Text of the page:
While recycling the 1949 version of the Christmas Story comics, usually only one or two panels had to be recreated, as above. The following comic required a bit more work—nearly half the panels were new (Nos. 1, 3, 5 & 10).
Because Art Sansom, who did the lettering for both the original “Mitzi McCoy”-era version and this new one was still working for NEA, any text changes would go unnoticed.
Unfortunately, I wasn’t able to dig up any relevant information on “Bielefeld Studios,” although it is the name of a television broadcasting operation in northwestern Germany. Somehow I think these comics were prepared for a different entity.
Merry Christmas, Happy Holidays, and Happy New Year! (Or, as they say in Bielefeld, Fröhliche Weihnachten!)
Any good story is worth telling more than once. That is certainly the case of the Christmas Story, and it was certainly the opinion of Kreigh Collins and the folks at his syndicate, Newspaper Enterprise Association (NEA).
In 1949, Collins used his “Mitzi McCoy” comic strip as a vehicle to tell the Christmas Story. Although some panels showed Stub Goodman narrating the story to a young boy (Dick Dixon), most of the visuals consisted of the Christmas Story itself—Stub and Dick generally only appeared once or twice in each episode. Those comics appeared last year on this blog and can be seen here.
Four years later, with a new comic strip (“Kevin the Bold”) and a proven gimmick, the story was recast with Kevin and his ward Brett substituting for Stub and Dick. Only this time, the comics didn’t run in Sunday papers, they served as NEA promotional material. I’m not sure if any other versions appeared, but the following comics were sponsored by an outfit called “Bielefeld Studios.”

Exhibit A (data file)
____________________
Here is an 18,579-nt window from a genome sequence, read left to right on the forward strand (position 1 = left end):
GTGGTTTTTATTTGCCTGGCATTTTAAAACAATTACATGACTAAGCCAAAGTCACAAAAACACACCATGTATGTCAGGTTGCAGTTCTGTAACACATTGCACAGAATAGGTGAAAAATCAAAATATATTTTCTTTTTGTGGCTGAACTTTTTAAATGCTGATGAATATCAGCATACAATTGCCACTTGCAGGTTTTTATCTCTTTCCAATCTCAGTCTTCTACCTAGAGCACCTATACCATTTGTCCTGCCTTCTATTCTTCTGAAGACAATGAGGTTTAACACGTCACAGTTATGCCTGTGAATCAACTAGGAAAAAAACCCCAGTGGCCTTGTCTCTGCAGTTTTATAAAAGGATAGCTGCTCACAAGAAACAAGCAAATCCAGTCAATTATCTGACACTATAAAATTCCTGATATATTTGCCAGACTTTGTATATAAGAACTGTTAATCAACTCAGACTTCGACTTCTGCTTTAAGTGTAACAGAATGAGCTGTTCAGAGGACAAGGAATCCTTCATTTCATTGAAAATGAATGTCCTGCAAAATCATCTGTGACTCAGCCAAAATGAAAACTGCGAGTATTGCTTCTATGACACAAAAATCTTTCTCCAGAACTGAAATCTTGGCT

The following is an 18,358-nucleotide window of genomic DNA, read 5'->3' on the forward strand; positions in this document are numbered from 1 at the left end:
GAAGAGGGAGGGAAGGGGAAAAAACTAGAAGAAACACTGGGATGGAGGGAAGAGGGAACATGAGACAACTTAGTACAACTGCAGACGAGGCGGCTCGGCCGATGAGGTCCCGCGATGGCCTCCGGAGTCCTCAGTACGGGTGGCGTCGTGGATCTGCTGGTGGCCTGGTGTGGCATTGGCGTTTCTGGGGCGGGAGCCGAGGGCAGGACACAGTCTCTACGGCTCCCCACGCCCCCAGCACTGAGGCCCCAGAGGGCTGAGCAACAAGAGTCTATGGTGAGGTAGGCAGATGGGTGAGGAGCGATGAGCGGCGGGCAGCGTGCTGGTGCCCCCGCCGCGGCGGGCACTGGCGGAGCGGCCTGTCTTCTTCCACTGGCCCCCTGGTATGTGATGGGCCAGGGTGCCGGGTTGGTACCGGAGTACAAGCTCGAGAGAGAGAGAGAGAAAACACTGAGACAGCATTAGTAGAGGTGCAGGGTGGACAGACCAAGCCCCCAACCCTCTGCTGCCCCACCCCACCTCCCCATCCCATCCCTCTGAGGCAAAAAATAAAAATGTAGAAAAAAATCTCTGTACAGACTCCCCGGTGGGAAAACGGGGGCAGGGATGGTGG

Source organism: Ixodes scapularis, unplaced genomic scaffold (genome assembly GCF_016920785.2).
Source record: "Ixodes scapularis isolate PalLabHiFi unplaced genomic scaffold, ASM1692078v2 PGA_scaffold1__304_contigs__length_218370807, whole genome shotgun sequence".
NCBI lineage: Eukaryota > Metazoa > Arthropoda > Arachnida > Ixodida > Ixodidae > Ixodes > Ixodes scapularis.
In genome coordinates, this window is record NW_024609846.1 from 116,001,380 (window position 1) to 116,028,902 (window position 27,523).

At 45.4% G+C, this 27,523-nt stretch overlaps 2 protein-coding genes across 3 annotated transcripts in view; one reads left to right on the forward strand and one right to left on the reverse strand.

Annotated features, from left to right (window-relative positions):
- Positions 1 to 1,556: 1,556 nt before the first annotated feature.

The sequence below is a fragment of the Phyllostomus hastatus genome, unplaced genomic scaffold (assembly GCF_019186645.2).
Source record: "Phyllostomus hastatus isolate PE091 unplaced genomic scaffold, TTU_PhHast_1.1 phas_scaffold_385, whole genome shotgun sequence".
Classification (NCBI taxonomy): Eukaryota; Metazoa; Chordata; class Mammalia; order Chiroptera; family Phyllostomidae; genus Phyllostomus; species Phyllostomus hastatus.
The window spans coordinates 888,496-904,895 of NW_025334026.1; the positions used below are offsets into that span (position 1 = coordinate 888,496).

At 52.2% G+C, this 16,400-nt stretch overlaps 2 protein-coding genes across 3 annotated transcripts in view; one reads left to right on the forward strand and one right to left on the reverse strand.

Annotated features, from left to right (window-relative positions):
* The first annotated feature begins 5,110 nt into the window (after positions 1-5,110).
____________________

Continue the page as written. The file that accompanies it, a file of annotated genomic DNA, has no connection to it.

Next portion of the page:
The five original comics, in tabloid format, were supplemented by newly-created front and back covers and an introductory comic, and the result was an eight-page version tucked inside a portfolio of white card stock. No comic strip logo appeared in the stand-alone package. In fact, Kevin and Brett were introduced as if the reader had never met them.
The artwork was picked up from the original 1949 version. Occasionally, new artwork replaced an old biblical scene, but usually the only changes were swapping out Stub and Dick for Kevin and Brett.
It probably won’t be delivered in time for Christmas, but The Lost Art of Kreigh Collins, Vol. 1: The Complete Mitzi McCoy is available here. International shipping now available! Forthcoming volumes in the series will feature Kreigh Collins’ mid-1940s “Bible Picture Stories” comics (due in 2019), and “Kevin the Bold” (tentatively scheduled for 2020).
For more information on the career of Kreigh Collins, visit his page on Facebook.